Now go read the front-page story of Sayed Mussa in the Sunday Times of London or the piece by Ray Rivera called "Afghan Rights Fall Short for Christian Converts" in the Feb. 5, New York Times. Mussa is now being imprisoned by the Afgahn government. He has been sentenced to death and reportedly regularly beaten and tortured while in prison. His crime, according to the Times, is that he converted to Christianity. While the Afghan constitution promises something like religious freedom, it also allows the enforcement of Shariah law by the courts. And according to the interpretation of Shariah law being used against Mussa, leaving Islam is an offense punishable by hanging. He was arrested as part of a systematic effort by Hamid Karzai to cut off what the president, our ally, the man we put in office, saw as a terrible threat: the spread of Christian baptisms. Mussa's job prior to his arrest? Rehabilitating landmine victims like himself.
According to the Sunday Times of London, Western advocacy groups have sought not to raise a public outcry because they are afraid it will inflame a government that "increasingly blames foreign interference for the country's woes." The New York Times noted that two Republican congressman have pressed the U.S. government for stronger action.
Eleven days into the upheaval in Egypt one thing is crystal clear: Almost nothing is crystal clear.
The situation in Egypt and throughout the region is so volatile, so fluid, so complex, so uncertain in its outcomes that almost nothing is worth less than the color commentary of analysts offering perspective in real time. That's not always the case. And periodically I am one of those talking heads so I am as guilty as anyone of seeking to sound knowledgeable about the unknowable. (If journalism is the first rough draft of history the live commentary of TV and blogs ... like this one ... are merely the notes for that draft ... musings at best.)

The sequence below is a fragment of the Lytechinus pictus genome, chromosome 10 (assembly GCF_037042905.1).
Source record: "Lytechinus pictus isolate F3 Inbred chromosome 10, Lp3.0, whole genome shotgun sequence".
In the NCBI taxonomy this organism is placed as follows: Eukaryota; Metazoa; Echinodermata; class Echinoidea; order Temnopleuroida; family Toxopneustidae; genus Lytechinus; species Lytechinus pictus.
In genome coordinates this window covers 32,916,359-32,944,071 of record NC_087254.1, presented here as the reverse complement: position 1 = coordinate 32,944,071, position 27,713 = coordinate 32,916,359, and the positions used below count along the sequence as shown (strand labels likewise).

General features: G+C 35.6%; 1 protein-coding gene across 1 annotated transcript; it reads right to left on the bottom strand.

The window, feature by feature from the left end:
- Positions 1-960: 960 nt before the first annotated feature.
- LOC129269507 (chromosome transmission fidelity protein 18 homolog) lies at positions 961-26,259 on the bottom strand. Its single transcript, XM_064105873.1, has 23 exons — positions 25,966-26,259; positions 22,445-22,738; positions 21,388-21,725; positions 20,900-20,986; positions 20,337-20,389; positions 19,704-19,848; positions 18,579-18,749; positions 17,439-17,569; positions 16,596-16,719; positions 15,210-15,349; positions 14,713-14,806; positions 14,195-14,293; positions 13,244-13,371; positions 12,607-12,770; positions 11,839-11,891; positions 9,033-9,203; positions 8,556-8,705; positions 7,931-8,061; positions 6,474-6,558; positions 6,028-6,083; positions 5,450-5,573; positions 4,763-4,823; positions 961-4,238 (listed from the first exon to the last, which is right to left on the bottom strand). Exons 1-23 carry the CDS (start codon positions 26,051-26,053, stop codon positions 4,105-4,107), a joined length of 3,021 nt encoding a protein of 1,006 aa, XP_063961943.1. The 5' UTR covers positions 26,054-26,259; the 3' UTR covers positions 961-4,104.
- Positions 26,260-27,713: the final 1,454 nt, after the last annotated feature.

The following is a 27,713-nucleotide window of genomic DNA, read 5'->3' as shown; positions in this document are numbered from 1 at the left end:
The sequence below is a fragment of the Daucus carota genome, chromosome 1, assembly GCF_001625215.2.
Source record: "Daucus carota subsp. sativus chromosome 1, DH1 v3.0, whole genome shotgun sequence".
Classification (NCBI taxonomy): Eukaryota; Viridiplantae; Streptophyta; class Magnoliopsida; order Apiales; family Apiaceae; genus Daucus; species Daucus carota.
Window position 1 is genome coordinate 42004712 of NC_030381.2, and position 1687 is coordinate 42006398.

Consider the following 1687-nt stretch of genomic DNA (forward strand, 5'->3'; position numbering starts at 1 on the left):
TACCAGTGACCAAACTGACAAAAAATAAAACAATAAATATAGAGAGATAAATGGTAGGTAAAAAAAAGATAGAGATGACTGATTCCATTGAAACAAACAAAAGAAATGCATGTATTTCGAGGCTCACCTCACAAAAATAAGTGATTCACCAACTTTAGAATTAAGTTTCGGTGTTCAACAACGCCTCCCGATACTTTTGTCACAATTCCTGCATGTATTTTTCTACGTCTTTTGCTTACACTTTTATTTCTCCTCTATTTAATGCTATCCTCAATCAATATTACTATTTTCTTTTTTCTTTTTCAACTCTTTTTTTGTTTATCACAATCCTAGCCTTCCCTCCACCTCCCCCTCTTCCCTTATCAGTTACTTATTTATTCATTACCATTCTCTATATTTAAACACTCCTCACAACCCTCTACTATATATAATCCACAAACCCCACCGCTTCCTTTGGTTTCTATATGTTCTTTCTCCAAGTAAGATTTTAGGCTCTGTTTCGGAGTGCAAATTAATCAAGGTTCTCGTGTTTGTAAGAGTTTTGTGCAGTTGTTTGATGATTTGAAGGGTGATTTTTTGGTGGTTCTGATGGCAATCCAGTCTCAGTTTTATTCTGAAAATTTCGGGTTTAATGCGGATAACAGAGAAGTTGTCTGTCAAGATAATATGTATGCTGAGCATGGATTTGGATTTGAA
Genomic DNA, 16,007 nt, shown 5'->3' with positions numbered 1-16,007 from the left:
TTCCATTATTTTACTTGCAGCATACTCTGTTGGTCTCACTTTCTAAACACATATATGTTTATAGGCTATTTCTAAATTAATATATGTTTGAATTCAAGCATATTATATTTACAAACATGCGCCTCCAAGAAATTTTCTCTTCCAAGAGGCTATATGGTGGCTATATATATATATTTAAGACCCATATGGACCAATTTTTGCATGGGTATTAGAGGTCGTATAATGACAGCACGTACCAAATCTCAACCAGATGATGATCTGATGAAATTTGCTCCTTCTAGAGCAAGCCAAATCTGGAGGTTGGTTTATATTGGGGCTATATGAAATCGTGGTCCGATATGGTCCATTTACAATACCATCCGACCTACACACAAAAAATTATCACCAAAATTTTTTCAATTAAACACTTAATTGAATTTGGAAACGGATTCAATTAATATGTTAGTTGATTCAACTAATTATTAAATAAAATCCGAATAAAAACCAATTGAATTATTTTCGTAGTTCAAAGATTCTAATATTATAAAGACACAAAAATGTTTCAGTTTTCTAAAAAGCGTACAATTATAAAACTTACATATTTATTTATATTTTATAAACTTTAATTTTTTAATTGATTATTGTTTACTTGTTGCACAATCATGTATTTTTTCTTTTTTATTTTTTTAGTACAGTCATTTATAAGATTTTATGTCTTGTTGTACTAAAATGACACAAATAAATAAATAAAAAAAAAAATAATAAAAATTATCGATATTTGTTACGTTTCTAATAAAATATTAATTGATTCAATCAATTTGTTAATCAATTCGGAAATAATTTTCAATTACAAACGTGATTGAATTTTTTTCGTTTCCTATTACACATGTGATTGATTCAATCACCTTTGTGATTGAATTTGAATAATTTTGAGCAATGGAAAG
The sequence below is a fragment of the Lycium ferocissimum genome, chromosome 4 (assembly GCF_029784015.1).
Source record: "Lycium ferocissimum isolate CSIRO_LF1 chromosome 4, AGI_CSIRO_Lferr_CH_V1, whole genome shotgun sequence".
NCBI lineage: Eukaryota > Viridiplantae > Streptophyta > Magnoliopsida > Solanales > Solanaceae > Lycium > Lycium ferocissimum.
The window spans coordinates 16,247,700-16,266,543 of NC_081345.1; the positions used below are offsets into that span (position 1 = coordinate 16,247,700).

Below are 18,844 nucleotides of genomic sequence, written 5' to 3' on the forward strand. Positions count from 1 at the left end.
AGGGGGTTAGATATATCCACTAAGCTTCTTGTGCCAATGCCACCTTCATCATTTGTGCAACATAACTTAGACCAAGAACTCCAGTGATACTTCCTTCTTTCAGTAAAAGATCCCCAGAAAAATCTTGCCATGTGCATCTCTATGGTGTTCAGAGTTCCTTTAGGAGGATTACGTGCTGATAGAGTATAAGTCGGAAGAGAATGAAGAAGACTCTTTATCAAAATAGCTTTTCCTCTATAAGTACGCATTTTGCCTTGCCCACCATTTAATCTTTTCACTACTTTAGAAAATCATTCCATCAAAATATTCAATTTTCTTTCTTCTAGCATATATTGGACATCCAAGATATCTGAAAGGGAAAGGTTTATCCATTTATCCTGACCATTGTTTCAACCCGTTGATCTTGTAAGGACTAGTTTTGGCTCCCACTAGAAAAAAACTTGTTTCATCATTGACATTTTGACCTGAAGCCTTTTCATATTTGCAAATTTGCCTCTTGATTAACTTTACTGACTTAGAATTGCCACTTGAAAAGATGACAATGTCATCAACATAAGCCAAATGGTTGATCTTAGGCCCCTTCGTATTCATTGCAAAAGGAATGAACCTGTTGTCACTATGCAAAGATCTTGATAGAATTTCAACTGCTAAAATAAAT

Still, there are a few things we can glean from all this:
Time to Take a Deep
Watching the uprisings spread from Tunisia to Egypt to Yemen to Jordan to Syria and on across the greater Middle East we need to remind ourselves that popular uprisings are fueled by mass psychology ... and none of us are immune from it. Throughout history these moments occur ... whether with the People Power revolutions of twenty years ago, the Indian revolts that brought the downfall of the British East India Company in the 1850s or the call to the barricades so many heeded across Europe in 1848. Mass psychology can be inspiring, but it can also be deluding; adrenaline and emotion overtake reason.
That's not to say uprisings like these are not called for ... indeed, in all the aforementioned cases they were long overdue and totally justified as are those taking place across the Middle East today. But we need to be careful to confuse righteous indignation or the surge brought on by public displays of courage with clear insights into what ought to be happening. Many such revolutions produce thin results (1848 was a watershed but it would be decades before its lessons were learned, it took almost a century for the Indian Rebellion of 1857 to lead to independence and I was in Tiananmen Square weeks before that uprising was crushed, so I understand how great highs lead to shattering lows.) Many produce bad near term outcomes. (Great revolutionary leaders are seldom great nation builders.)
We need to separate our desire to cheer on the average citizens of the region seeking rights they deserve from an impulse to demand action "right now" that may ultimately put those average citizens or our own interests at risk. In the era of Twitter revolutions and instant commentary on 24-hour news stations, I sometimes think we'd be better off with the built in time for reflection that came with slower means of communications. To pick just one example, we may shrug off the idea of an Islamic state in Egypt as being contrary to the spirit we see in the streets today, but should it come and with it intolerance and other kinds of instability and new risks, we will feel very uncomfortable to have been ourselves caught up in the mass mentality of this moment. We need to be careful not confuse the experience of watching these uprisings with the Super Bowl ... in fact, we would do well to recognize the dangerous similarities between the two experiences for all of us who are primarily crowd members way up in the cheap seats. (And I include some very senior government officials in that mix.)